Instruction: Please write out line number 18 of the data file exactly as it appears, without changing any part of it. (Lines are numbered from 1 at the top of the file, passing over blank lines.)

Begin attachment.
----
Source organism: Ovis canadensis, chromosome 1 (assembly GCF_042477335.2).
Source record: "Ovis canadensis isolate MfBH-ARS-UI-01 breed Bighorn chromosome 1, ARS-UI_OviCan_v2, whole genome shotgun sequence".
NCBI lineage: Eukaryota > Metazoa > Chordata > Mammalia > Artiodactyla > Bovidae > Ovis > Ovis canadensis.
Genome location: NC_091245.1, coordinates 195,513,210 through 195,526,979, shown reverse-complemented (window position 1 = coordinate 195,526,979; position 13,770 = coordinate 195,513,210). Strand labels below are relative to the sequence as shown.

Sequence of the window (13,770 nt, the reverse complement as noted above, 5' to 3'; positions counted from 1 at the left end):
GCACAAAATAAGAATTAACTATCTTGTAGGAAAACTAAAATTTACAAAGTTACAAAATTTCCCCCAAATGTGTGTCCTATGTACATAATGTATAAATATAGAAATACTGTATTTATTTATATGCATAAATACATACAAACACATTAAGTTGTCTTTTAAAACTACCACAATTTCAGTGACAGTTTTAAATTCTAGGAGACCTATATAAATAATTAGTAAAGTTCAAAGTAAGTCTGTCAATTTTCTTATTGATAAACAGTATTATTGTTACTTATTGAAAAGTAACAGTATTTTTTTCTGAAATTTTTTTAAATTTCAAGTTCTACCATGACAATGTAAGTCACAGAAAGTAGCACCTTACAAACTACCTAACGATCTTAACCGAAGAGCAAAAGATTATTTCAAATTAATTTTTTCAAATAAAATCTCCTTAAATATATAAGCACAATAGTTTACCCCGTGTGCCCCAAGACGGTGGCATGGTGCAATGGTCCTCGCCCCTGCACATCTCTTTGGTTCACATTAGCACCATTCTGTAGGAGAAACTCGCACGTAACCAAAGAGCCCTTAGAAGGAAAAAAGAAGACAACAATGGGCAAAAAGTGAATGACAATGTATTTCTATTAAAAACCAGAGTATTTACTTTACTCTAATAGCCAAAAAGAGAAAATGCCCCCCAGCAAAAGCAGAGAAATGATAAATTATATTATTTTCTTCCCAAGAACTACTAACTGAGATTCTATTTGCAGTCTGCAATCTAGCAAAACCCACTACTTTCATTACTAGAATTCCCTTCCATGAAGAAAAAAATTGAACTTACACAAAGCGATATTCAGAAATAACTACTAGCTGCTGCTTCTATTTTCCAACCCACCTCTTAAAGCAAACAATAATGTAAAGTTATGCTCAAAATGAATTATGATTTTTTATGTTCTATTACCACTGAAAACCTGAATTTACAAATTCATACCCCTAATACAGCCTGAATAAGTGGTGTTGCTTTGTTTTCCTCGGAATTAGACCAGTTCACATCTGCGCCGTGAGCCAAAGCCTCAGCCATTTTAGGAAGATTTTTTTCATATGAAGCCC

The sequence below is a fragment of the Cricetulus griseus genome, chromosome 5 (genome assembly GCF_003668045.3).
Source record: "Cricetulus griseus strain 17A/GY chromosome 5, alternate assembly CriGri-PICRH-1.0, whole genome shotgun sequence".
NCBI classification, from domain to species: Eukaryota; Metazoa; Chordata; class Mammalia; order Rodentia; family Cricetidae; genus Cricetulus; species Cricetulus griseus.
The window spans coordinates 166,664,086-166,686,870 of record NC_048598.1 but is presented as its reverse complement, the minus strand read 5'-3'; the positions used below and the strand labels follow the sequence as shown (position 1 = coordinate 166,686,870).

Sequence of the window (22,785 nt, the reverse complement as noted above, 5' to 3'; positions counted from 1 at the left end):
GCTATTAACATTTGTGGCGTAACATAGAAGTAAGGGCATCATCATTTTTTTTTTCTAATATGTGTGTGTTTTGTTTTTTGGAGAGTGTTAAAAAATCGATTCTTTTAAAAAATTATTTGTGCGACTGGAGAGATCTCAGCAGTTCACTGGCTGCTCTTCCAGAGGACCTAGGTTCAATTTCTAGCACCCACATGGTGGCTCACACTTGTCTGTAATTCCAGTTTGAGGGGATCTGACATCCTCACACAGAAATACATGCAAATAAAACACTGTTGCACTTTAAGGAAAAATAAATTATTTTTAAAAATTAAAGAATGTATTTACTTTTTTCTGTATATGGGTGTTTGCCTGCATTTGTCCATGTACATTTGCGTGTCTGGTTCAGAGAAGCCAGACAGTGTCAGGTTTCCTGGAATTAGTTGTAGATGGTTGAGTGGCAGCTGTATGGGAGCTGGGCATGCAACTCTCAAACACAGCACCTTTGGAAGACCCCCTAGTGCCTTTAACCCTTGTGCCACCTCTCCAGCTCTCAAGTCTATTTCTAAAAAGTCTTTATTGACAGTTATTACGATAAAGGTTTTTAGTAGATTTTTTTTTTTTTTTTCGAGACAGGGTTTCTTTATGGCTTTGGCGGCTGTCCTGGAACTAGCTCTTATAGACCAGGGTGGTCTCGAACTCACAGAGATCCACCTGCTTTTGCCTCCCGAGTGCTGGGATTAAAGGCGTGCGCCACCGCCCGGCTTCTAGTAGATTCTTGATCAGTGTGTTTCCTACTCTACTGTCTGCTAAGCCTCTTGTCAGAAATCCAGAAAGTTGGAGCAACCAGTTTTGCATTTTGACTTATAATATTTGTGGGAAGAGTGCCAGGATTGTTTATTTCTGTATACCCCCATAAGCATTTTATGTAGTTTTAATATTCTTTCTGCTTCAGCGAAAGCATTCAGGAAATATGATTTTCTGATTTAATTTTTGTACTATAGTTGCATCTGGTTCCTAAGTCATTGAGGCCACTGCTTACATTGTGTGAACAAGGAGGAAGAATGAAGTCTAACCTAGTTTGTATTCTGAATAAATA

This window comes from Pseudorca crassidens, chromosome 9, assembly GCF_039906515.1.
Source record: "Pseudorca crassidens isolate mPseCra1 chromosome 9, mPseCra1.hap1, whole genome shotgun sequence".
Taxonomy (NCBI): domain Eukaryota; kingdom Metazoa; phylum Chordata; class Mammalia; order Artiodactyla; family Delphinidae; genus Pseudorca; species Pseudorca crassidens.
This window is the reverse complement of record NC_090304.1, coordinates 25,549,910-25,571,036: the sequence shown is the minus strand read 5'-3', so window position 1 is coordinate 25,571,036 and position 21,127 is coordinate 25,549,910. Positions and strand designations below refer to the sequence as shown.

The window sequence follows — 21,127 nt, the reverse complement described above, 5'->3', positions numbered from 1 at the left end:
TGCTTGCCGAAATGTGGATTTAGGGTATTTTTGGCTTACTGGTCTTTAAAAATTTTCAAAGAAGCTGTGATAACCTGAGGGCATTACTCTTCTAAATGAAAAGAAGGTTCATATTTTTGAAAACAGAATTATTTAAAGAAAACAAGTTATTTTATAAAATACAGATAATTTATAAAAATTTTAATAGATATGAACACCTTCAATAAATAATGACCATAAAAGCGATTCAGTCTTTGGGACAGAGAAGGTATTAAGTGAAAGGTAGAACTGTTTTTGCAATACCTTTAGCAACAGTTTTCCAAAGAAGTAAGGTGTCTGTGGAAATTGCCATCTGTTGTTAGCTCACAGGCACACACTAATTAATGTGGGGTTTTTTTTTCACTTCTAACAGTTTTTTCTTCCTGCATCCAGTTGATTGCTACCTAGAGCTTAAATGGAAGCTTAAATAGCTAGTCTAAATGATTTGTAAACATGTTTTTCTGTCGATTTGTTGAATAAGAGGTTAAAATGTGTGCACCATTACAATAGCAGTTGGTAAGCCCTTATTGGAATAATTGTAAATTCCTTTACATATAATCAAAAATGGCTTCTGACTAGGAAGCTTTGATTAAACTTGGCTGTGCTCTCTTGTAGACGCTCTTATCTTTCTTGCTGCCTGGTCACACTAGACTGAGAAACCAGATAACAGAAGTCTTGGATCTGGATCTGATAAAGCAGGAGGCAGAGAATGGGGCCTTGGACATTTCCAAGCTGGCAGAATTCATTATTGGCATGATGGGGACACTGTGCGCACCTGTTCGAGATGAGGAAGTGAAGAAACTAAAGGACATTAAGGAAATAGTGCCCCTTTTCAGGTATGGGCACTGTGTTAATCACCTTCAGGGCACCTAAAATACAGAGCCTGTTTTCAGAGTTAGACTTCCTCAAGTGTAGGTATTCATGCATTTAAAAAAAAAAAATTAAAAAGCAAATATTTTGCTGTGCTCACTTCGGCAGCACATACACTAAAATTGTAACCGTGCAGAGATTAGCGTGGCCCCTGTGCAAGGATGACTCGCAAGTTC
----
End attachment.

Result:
TGCTTGCCGAAATGTGGATTTAGGGTATTTTTGGCTTACTGGTCTTTAAAAATTTTCAAAGAAGCTGTGATAACCTGAGGGCATTACTCTTCTAAATGAAAAGAAGGTTCATATTTTTGAAAACAGAATTATTTAAAGAAAACAAGTTATTTTATAAAATACAGATAATTTATAAAAATTTTAATAGATATGAACACCTTCAATAAATAATGACCATAAAAGCGATTCAGTCTTTGGGACAGAGAAGGTATTAAGTGAAAGGTAGAACTGTTTTTGCAATACCTTTAGCAACAGTTTTCCAAAGAAGTAAGGTGTCTGTGGAAATTGCCATCTGTTGTTAGCTCACAGGCACACACTAATTAATGTGGGGTTTTTTTTTCACTTCTAACAGTTTTTTCTTCCTGCATCCAGTTGATTGCTACCTAGAGCTTAAATGGAAGCTTAAATAGCTAGTCTAAATGATTTGTAAACATGTTTTTCTGTCGATTTGTTGAATAAGAGGTTAAAATGTGTGCACCATTACAATAGCAGTTGGTAAGCCCTTATTGGAATAATTGTAAATTCCTTTACATATAATCAAAAATGGCTTCTGACTAGGAAGCTTTGATTAAACTTGGCTGTGCTCTCTTGTAGACGCTCTTATCTTTCTTGCTGCCTGGTCACACTAGACTGAGAAACCAGATAACAGAAGTCTTGGATCTGGATCTGATAAAGCAGGAGGCAGAGAATGGGGCCTTGGACATTTCCAAGCTGGCAGAATTCATTATTGGCATGATGGGGACACTGTGCGCACCTGTTCGAGATGAGGAAGTGAAGAAACTAAAGGACATTAAGGAAATAGTGCCCCTTTTCAGGTATGGGCACTGTGTTAATCACCTTCAGGGCACCTAAAATACAGAGCCTGTTTTCAGAGTTAGACTTCCTCAAGTGTAGGTATTCATGCATTTAAAAAAAAAAAATTAAAAAGCAAATATTTTGCTGTGCTCACTTCGGCAGCACATACACTAAAATTGTAACCGTGCAGAGATTAGCGTGGCCCCTGTGCAAGGATGACTCGCAAGTTC